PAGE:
Art of the Cultural Revolution: Paul Clark on creativity amid destruction


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Paul Clark discusses the films, plays, operas, ballets, architecture and other creative works in China during the Cultural Revolution.

Paul Clark

This year marked the 50th anniversary of the beginning of the Cultural Revolution, a chaotic decade of Chinese history made infamous in the West through books such as Wild Swans and Life and Death in Shanghai, which describe in horrific detail the suffering endured by millions of people.

Most histories of the period focus on violence committed by the Red Guards, the imprisonment of people in cow sheds and other terrifying acts, but Paul Clark’s book The Chinese Cultural Revolution: A History examines the art of the era. For this episode of Sinica, he joined Jeremy in Auckland, New Zealand, to discuss the large number of new operas, plays, films and other creative works that emerged from the tumultuous time. You can read the SupChina backgrounder on the topics of their conversation here.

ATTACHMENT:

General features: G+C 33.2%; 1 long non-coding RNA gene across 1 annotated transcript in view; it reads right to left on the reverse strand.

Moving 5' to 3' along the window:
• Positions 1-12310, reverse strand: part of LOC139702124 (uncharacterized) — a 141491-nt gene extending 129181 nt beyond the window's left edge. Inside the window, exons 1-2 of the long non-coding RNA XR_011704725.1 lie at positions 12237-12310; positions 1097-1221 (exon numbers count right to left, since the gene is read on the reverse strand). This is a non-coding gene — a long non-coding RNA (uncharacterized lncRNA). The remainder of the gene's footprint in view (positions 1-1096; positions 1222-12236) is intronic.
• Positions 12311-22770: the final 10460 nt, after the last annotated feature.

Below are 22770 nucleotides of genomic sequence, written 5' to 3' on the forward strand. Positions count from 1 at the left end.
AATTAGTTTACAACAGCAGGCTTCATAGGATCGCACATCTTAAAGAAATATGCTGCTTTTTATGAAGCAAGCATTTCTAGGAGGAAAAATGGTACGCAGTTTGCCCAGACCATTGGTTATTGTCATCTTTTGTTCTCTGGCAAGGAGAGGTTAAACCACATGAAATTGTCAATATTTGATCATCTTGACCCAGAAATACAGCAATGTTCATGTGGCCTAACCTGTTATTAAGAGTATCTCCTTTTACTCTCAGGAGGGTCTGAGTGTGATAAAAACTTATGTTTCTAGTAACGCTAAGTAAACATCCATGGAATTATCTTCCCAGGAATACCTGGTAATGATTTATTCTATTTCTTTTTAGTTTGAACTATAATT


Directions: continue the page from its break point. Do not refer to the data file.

Paul is a pioneer in the academic study of Chinese films and was one of the first New Zealand students to go to Beijing on an official exchange for two years of study in the 1970s. He has published books on Maori history, Chinese cinema and Chinese youth culture, as well as The Chinese Cultural Revolution, which looks at the creation, dissemination and innovation of art, film, theater and architecture in China from 1966 to 1976.


Jeremy: Visiting Queenstown, New Zealand, and the surrounding mountains and lakes.

Paul: Red Sorghum, directed by Zhang Yimou.

Kaiser: Hillbilly Elegy, by J.D. Vance, and a Q&A with the author.

Special thanks to Podcasts NZ for the use of their studio in Auckland.